A Florida man was sentenced to spend the rest of his days in federal prison for posing as a teen boy on a dating app to meet young girls he went on to sexually abuse.
Close to being caught with his pants down, 31-year-old Clayton Everett Colborn’s pants were unzipped when he was confronted by local cops in a park and arrested for sexually abusing a child victim in 2020.
U.S. District Judge Mary Scriven, a George W. Bush appointee, handed down the life sentence last Thursday in the Middle District of Florida. Court records show that Colborn’s attorney Mark J. O’Brien on Friday filed a notice of appeal “as to the judgment and conviction and sentence in the above styled case.”
The defense had argued in a memorandum that a “guideline imprisonment sentence” of life behind bars was “unreasonable,” especially when considering that Colborn pleaded guilty in March 2023 to the charged offenses.
The government argued, on the other hand, that Colborn (a.k.a, Jason Rich, Jason, Clay, and Clayay) went to “staggering” lengths to commit sex crimes against young girls. That abuse “demonstrates the necessity for a life sentence” and shows how much of an “extraordinary danger” Colborn is to children, prosecutors said.
“Between 2018 and 2020, Colborn used a social networking application,” namely, Yubo, which has been referred to as Tinder for teens, “to find minors for the purpose of engaging in sex acts.”
“In total,” prosecutors said, “Colborn communicated with or attempted to communicate with 2,418 different usernames” — all while pretending to be a teenage boy.
The defendant admittedly enticed multiple minors to engage in sexual activity, produced child sexual abuse material (i.e., he recorded the sexual abuse), and possessed that material in violation of federal law.
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“The FBI identified eight victims, ranging from 13 to 16 years old,” the government said.
At least one of the victims demanded a life sentence for Colborn in a victim impact letter to the court, prosecutors said:
The emotional and physical toll of that abuse is best described in the victims’ own words, in their victim impact letters to the court. See PSR pgs. 33-46. Each victim describes her experience as traumatic, feeling “disgust,” “embarrassment,” “used,” “gross,” “groomed.” Id. As one victim stated, “he deserves jail for life. He’s affected all of us for life….it never goes away.” Id. A guidelines sentence of life is necessary to recognize the victims harmed by the defendant’s conduct and to restore public confidence in our laws protecting children.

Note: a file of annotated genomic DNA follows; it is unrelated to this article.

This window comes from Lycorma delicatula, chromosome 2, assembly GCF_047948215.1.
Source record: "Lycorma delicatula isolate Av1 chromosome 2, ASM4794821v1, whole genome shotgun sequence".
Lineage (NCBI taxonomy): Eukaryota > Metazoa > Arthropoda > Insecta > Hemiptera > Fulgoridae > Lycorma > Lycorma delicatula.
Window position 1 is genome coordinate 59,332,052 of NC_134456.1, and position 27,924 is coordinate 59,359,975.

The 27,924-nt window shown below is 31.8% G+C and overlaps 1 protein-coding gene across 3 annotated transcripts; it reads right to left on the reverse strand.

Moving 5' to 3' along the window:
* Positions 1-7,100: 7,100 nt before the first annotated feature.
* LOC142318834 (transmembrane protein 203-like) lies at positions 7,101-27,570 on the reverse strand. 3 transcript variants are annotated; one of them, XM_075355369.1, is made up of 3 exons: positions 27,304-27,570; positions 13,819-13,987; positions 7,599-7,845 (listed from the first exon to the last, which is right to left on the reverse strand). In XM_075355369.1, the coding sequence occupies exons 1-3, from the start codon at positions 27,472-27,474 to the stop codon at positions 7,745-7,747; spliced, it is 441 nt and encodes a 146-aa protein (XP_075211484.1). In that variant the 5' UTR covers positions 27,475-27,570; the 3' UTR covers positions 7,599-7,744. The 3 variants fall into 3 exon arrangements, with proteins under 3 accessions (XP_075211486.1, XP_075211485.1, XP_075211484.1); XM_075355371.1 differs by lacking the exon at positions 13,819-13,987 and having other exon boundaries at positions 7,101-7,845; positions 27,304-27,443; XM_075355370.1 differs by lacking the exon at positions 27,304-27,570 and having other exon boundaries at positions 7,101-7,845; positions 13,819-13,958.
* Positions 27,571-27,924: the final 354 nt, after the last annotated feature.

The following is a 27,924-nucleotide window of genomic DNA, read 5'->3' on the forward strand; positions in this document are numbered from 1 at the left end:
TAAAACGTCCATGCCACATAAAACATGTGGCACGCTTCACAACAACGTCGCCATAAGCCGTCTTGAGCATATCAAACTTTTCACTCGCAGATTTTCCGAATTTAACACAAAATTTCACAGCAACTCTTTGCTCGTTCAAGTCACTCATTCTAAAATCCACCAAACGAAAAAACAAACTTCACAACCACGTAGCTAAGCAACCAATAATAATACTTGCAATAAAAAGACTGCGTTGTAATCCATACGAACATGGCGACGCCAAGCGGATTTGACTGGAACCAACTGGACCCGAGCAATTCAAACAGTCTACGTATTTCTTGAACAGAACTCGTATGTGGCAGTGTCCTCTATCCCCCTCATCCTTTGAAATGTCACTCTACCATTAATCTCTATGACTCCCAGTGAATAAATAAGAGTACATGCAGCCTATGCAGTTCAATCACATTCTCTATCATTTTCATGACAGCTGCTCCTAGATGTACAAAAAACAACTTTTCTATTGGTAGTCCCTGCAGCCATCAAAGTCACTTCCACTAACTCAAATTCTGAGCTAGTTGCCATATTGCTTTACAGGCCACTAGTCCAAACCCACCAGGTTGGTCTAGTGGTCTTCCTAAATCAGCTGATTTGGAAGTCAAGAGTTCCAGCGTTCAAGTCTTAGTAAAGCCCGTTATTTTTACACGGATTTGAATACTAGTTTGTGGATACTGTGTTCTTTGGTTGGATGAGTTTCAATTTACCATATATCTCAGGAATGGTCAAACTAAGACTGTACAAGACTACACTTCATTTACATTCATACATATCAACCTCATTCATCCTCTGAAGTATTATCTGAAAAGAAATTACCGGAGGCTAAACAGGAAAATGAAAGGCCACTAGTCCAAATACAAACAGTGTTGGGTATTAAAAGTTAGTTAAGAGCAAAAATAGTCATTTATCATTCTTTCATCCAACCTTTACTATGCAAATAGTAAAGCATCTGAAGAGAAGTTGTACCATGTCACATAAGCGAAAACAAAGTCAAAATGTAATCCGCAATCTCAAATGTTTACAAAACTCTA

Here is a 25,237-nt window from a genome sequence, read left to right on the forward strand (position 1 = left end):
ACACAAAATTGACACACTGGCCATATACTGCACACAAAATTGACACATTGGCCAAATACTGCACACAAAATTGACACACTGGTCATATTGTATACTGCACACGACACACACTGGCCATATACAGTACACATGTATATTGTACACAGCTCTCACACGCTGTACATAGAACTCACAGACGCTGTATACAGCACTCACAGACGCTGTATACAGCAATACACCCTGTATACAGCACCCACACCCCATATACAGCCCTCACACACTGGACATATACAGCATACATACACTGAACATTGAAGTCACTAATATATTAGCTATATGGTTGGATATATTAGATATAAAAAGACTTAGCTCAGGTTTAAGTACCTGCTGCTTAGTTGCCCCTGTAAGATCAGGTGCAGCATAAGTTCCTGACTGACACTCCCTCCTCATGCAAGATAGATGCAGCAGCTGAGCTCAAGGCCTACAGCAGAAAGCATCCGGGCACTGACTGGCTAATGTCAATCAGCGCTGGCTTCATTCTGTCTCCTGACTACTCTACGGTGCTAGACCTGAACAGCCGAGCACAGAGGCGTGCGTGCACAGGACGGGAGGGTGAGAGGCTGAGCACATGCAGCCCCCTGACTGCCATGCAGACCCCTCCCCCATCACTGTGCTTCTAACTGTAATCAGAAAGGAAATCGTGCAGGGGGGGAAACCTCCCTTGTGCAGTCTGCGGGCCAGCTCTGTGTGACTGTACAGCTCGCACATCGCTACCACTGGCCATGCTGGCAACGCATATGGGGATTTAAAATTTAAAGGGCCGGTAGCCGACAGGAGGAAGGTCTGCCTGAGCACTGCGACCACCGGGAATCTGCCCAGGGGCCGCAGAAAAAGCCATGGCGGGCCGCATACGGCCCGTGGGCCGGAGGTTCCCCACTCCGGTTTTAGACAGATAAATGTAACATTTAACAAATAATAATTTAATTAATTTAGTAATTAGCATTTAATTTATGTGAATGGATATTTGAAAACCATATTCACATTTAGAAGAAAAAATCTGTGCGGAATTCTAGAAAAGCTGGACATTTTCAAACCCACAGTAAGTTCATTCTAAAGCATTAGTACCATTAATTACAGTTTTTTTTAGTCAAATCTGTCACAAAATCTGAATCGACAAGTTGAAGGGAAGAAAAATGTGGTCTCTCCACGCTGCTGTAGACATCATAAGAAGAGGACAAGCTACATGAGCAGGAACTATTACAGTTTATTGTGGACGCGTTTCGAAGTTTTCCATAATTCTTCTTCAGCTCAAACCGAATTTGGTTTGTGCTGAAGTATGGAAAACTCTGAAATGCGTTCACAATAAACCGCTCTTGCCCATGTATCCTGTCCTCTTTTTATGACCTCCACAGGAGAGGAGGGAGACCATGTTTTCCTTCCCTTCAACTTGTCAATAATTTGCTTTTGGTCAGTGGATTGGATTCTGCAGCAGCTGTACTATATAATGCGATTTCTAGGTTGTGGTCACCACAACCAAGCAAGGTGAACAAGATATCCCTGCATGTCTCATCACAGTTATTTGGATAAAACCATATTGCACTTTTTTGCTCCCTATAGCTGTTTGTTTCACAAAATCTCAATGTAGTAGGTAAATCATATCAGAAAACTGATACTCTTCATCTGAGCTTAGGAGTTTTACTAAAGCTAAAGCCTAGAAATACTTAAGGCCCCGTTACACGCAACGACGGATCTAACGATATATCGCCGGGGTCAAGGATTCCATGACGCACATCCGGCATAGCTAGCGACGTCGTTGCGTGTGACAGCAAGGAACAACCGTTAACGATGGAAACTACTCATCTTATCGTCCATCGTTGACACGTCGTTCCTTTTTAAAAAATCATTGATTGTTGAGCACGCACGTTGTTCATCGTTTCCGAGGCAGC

When Colborn was caught in 2020, authorities learned he’d been posing as a 16-year-old boy and using fake names on Yubo to lure victims; he had even driven 90 miles from Tampa to Ocoee to sexually abuse one victim.
“He told the victims he was 16 years old and enticed them into engaging in sexual intercourse with him at various locations throughout the Middle District of Florida, including in his car, his apartment, and victims’ residences,” according to the Department of Justice. “In one instance, the Ocoee Police Department caught Colborn in a public park in the middle of the night with a child victim. Colborn’s pants were unzipped at the time officers chased and apprehended him in the park. Law enforcement officers obtained DNA evidence, which showed that Colborn had engaged in sexual activity with the child victim.”
The feds said that a search warrant turned up iCloud evidence of 30 videos and 81 images of Colborn sexually abusing minors. Prosecutors said that the only “reasonable” punishment for the defendant’s “unconscionable” crimes was life in prison. That is the sentence that Colburn received — plus 20 years, to run concurrently.
In a defense sentencing memo, Colborn’s lawyer said his client “will blame only himself” and is “humiliated and ashamed.”
In an effort to demonstrate mitigating factors, the lawyer said Colborn abused alcohol and marijuana and “fell in with the wrong crowd, struggling to find his place in life.”
The defense also said Colborn, at the age of 17, “attempted suicide by taking an overdose of sleeping pills.”
“Throughout his life, Clayton has been plagued by thoughts of self-harm, including the period just before he was jailed. Clayton’s sense of purpose remains uncertain, and he experiences feelings of hopelessness, likely exacerbated by the lack of meaningful connections and friendships,” the defense said.